Made a leisurely start at 0915 from Stratford Basin although early enough to only have a handful of people with video cameras at the lock onto the river. We gave them something to film though as we assembled the anchor from the engine room and carried it to the pointy end in the lock. The weather was dry and the sun was trying to come through but didn't make it until late morning. The river was very quiet, we didn't see another boat for hours. We decided to stop at Bidford Boats for a pump out only to be told by the old chap there that the normal chap wasn't here and he was getting too old to handle the machine as it was playing up. However, when asked he said we could try if we liked. It took us about 20 minutes to get it going by priming it with water first. Once primed things worked well. He charged us £4 for the blue as we'd done all the work. However, selling diesel at 46p/l I think they can afford free pump outs! Arrived at Evesham at 1700. Found Andrew's camera shop but he'd left for a meeting in Worcester. We went to Rilys anyway for the curry and we do believe that it's the best we've had in our lives!!
Got up and went to the bakers in Evesham High Street. The aim was to but some croissants or pain au chocolate for breakfast. This was abortive and I was told I needed a specialist bakers for that! Performed a few engine checks and set off at 0845. We were closely followed by "The Early Go" from Ventnor Farm who we'd been spotting every day since we left Calcutt. We stopped at Sankey Marine to purchase some much needed stern grease. Diesel 33p/l but we didn't have any. Shared nearly all the locks with The Early Go which was quite exciting as they were 70 foot and kept getting stuck in the locks trying to get out. We arrived at the Fleet Inn at Twying Fleet about 1530. The pub mooring was full with 2 cruisers and we held on the ferry mooring whilst we were thinking what to do. Luckily this must have scared them both off as they left and we moored carefully with plenty of fenders to protect the paint from the high landing stage. The pub served a wide variety of real ales and Scrumpy Jack. We did eat there but the food was nothing special. Mine was very hot but Deb's was only warm. We had seen another table send theirs back because it was too cold. Onto the Severn on Friday heading for Stourport or there a bouts.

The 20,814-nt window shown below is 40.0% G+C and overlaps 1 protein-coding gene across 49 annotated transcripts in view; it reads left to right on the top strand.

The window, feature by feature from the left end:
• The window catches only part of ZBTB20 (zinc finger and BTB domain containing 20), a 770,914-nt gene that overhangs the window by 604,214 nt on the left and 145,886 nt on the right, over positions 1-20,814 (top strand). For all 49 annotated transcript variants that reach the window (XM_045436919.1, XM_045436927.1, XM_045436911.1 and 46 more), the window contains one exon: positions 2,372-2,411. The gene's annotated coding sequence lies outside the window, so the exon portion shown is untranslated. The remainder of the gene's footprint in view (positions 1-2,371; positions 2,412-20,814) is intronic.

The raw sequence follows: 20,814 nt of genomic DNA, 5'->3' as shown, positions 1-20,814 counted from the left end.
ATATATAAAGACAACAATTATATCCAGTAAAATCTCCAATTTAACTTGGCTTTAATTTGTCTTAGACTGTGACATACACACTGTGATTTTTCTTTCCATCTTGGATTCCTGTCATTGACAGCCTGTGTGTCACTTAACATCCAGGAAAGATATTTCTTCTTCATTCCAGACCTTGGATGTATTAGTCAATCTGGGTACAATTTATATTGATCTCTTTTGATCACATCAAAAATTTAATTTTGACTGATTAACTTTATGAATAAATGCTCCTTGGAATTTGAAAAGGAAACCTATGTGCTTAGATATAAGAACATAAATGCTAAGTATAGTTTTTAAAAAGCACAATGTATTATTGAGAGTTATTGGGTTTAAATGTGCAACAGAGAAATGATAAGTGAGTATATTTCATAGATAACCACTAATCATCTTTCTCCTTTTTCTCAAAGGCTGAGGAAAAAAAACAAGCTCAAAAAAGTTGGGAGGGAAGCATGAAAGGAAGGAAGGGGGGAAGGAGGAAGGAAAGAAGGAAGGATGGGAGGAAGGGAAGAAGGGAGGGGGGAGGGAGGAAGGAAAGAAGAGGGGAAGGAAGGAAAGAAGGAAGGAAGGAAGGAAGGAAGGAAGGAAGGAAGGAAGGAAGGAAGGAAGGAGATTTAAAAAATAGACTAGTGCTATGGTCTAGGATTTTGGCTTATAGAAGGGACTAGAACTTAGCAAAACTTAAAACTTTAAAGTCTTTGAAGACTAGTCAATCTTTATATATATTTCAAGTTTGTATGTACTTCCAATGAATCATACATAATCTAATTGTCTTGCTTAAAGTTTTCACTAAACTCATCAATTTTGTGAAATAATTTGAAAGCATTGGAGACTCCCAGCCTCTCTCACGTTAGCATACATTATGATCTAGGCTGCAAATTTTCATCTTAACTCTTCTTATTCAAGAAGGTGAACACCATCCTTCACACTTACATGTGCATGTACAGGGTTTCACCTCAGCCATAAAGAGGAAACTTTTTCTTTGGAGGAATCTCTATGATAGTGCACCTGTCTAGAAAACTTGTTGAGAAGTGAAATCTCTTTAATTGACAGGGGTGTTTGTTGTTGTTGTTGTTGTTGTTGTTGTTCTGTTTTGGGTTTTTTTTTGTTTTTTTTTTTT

Popped into the village for milk & bread at the post office stores. The newspaper stocking level was strange as they had about 30 copies of the Times but only 1 of the other broadsheets. Set off for Tewkesbury and moored up to take on Water just before the lock. Watched 2 narrow boats mess up the lock entrance and have to be hauled in by the lockie. Another made an unusually long visit to the bushes and trees waiting for the first to get in. Serenity from Napton Narrowboats drew alongside and took on water after he admitted leaving the tap on all night and now was empty. Luckily it went down the plug hole and not over the floor. We made a good entrance into the lock and were soon down on the big river. The sun was shining so the colour of the trees was accentuated. We were warned that the Severn could be a bit boring with high banks. We found it better than expected but still much prefer the canals. The first downstream boat was a large cruiser which was certainly going more than 8mph. The wake certainly made us bob around and Deb had forgotten her sea sickness pills. We hardly met any other boats and those that we did were travelling at a much slower pace and we hardly moved. Serenity left us around Worcester but not before giving us some mild entertainment when he decided to put his wife into a large willow tree (the only tree on the whole moorings) which she was not too impressed with. We stopped at Astley Burf (The Hampstall Inn) for the evening as there was a 60 foot space between all the cruisers. A cruiser came along later in the evening and moored alongside us. They were heading for the festival in Stourport (which we knew nothing about). They said it would be fun, carnival processions, boats all done up, fireworks in the evening. This was a weird place, we went in for a beer but didn't stay too long. The food was very basic, the pub had a few patrons but they all smoked and had children, two things in life we prefer to avoid!. Deb cooked an excellent pasta carbonara and we played a few rounds of crib.